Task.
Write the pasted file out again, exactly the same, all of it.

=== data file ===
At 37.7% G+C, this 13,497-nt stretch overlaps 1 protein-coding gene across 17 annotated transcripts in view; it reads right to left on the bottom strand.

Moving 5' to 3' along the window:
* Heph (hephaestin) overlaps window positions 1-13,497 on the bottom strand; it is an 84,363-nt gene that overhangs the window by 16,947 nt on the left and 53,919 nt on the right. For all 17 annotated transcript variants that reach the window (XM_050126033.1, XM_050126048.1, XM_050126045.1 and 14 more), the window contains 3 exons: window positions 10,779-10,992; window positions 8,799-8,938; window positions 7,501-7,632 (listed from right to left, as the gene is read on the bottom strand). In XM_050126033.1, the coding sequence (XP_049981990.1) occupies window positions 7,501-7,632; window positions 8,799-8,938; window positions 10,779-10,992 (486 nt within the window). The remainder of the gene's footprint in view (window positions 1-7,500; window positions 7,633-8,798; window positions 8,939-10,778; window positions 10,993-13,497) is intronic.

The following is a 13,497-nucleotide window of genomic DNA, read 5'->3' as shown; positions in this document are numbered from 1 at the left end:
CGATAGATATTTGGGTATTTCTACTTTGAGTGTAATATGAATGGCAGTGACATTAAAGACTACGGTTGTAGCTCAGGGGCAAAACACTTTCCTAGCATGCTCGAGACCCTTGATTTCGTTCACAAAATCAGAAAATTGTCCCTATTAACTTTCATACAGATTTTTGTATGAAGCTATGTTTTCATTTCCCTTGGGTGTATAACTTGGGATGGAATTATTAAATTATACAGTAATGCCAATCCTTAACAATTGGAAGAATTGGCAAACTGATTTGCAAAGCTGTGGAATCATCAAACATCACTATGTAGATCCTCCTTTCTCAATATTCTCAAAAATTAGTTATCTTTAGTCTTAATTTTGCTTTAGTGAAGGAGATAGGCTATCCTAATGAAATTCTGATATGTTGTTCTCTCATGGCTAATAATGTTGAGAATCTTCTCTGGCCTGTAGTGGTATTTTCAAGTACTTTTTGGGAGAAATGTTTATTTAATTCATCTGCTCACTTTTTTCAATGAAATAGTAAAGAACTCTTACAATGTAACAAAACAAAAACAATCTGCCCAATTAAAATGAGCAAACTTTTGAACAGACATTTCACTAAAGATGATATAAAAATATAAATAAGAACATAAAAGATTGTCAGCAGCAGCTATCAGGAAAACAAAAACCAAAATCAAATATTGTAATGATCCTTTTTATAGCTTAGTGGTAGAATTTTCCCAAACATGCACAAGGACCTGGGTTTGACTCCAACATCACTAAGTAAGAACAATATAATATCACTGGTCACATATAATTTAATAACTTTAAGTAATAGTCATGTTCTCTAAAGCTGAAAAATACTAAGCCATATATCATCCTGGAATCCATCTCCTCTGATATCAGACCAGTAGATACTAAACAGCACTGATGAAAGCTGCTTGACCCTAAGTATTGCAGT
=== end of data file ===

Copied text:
At 37.7% G+C, this 13,497-nt stretch overlaps 1 protein-coding gene across 17 annotated transcripts in view; it reads right to left on the bottom strand.

Moving 5' to 3' along the window:
* Heph (hephaestin) overlaps window positions 1-13,497 on the bottom strand; it is an 84,363-nt gene that overhangs the window by 16,947 nt on the left and 53,919 nt on the right. For all 17 annotated transcript variants that reach the window (XM_050126033.1, XM_050126048.1, XM_050126045.1 and 14 more), the window contains 3 exons: window positions 10,779-10,992; window positions 8,799-8,938; window positions 7,501-7,632 (listed from right to left, as the gene is read on the bottom strand). In XM_050126033.1, the coding sequence (XP_049981990.1) occupies window positions 7,501-7,632; window positions 8,799-8,938; window positions 10,779-10,992 (486 nt within the window). The remainder of the gene's footprint in view (window positions 1-7,500; window positions 7,633-8,798; window positions 8,939-10,778; window positions 10,993-13,497) is intronic.

The following is a 13,497-nucleotide window of genomic DNA, read 5'->3' as shown; positions in this document are numbered from 1 at the left end:
CGATAGATATTTGGGTATTTCTACTTTGAGTGTAATATGAATGGCAGTGACATTAAAGACTACGGTTGTAGCTCAGGGGCAAAACACTTTCCTAGCATGCTCGAGACCCTTGATTTCGTTCACAAAATCAGAAAATTGTCCCTATTAACTTTCATACAGATTTTTGTATGAAGCTATGTTTTCATTTCCCTTGGGTGTATAACTTGGGATGGAATTATTAAATTATACAGTAATGCCAATCCTTAACAATTGGAAGAATTGGCAAACTGATTTGCAAAGCTGTGGAATCATCAAACATCACTATGTAGATCCTCCTTTCTCAATATTCTCAAAAATTAGTTATCTTTAGTCTTAATTTTGCTTTAGTGAAGGAGATAGGCTATCCTAATGAAATTCTGATATGTTGTTCTCTCATGGCTAATAATGTTGAGAATCTTCTCTGGCCTGTAGTGGTATTTTCAAGTACTTTTTGGGAGAAATGTTTATTTAATTCATCTGCTCACTTTTTTCAATGAAATAGTAAAGAACTCTTACAATGTAACAAAACAAAAACAATCTGCCCAATTAAAATGAGCAAACTTTTGAACAGACATTTCACTAAAGATGATATAAAAATATAAATAAGAACATAAAAGATTGTCAGCAGCAGCTATCAGGAAAACAAAAACCAAAATCAAATATTGTAATGATCCTTTTTATAGCTTAGTGGTAGAATTTTCCCAAACATGCACAAGGACCTGGGTTTGACTCCAACATCACTAAGTAAGAACAATATAATATCACTGGTCACATATAATTTAATAACTTTAAGTAATAGTCATGTTCTCTAAAGCTGAAAAATACTAAGCCATATATCATCCTGGAATCCATCTCCTCTGATATCAGACCAGTAGATACTAAACAGCACTGATGAAAGCTGCTTGACCCTAAGTATTGCAGT